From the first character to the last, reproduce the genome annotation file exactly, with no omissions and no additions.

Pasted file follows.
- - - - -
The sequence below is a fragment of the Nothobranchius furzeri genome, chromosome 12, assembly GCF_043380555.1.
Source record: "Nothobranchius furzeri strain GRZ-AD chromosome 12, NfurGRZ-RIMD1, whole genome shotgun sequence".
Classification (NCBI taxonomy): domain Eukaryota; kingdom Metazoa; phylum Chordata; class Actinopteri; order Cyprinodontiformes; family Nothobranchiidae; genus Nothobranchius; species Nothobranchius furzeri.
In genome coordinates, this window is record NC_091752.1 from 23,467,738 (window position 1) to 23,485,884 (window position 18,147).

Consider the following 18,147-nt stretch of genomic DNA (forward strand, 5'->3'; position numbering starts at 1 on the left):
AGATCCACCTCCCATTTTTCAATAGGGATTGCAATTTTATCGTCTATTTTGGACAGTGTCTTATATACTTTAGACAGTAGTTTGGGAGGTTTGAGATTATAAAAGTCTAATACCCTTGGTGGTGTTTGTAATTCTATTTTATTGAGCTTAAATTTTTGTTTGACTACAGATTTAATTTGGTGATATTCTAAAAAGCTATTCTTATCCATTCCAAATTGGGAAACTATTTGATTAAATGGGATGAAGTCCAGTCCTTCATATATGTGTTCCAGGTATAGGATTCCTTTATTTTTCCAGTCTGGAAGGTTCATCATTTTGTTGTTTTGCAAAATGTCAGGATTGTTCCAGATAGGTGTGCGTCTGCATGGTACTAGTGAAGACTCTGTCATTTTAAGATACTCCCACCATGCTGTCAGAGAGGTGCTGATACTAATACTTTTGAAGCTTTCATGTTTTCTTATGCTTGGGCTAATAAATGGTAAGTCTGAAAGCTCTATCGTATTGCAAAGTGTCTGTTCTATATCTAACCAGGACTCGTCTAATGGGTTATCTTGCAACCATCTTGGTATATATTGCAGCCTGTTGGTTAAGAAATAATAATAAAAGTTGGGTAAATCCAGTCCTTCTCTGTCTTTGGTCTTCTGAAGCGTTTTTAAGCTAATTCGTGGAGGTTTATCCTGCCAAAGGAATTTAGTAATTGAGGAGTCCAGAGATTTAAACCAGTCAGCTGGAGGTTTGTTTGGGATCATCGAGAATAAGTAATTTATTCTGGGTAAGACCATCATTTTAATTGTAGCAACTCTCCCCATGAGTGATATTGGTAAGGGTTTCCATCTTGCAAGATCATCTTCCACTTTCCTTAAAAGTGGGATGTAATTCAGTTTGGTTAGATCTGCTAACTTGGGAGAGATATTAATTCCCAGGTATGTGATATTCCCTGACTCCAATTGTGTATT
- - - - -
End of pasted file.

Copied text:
The sequence below is a fragment of the Nothobranchius furzeri genome, chromosome 12, assembly GCF_043380555.1.
Source record: "Nothobranchius furzeri strain GRZ-AD chromosome 12, NfurGRZ-RIMD1, whole genome shotgun sequence".
Classification (NCBI taxonomy): domain Eukaryota; kingdom Metazoa; phylum Chordata; class Actinopteri; order Cyprinodontiformes; family Nothobranchiidae; genus Nothobranchius; species Nothobranchius furzeri.
In genome coordinates, this window is record NC_091752.1 from 23,467,738 (window position 1) to 23,485,884 (window position 18,147).

Consider the following 18,147-nt stretch of genomic DNA (forward strand, 5'->3'; position numbering starts at 1 on the left):
AGATCCACCTCCCATTTTTCAATAGGGATTGCAATTTTATCGTCTATTTTGGACAGTGTCTTATATACTTTAGACAGTAGTTTGGGAGGTTTGAGATTATAAAAGTCTAATACCCTTGGTGGTGTTTGTAATTCTATTTTATTGAGCTTAAATTTTTGTTTGACTACAGATTTAATTTGGTGATATTCTAAAAAGCTATTCTTATCCATTCCAAATTGGGAAACTATTTGATTAAATGGGATGAAGTCCAGTCCTTCATATATGTGTTCCAGGTATAGGATTCCTTTATTTTTCCAGTCTGGAAGGTTCATCATTTTGTTGTTTTGCAAAATGTCAGGATTGTTCCAGATAGGTGTGCGTCTGCATGGTACTAGTGAAGACTCTGTCATTTTAAGATACTCCCACCATGCTGTCAGAGAGGTGCTGATACTAATACTTTTGAAGCTTTCATGTTTTCTTATGCTTGGGCTAATAAATGGTAAGTCTGAAAGCTCTATCGTATTGCAAAGTGTCTGTTCTATATCTAACCAGGACTCGTCTAATGGGTTATCTTGCAACCATCTTGGTATATATTGCAGCCTGTTGGTTAAGAAATAATAATAAAAGTTGGGTAAATCCAGTCCTTCTCTGTCTTTGGTCTTCTGAAGCGTTTTTAAGCTAATTCGTGGAGGTTTATCCTGCCAAAGGAATTTAGTAATTGAGGAGTCCAGAGATTTAAACCAGTCAGCTGGAGGTTTGTTTGGGATCATCGAGAATAAGTAATTTATTCTGGGTAAGACCATCATTTTAATTGTAGCAACTCTCCCCATGAGTGATATTGGTAAGGGTTTCCATCTTGCAAGATCATCTTCCACTTTCCTTAAAAGTGGGATGTAATTCAGTTTGGTTAGATCTGCTAACTTGGGAGAGATATTAATTCCCAGGTATGTGATATTCCCTGACTCCAATTGTGTATT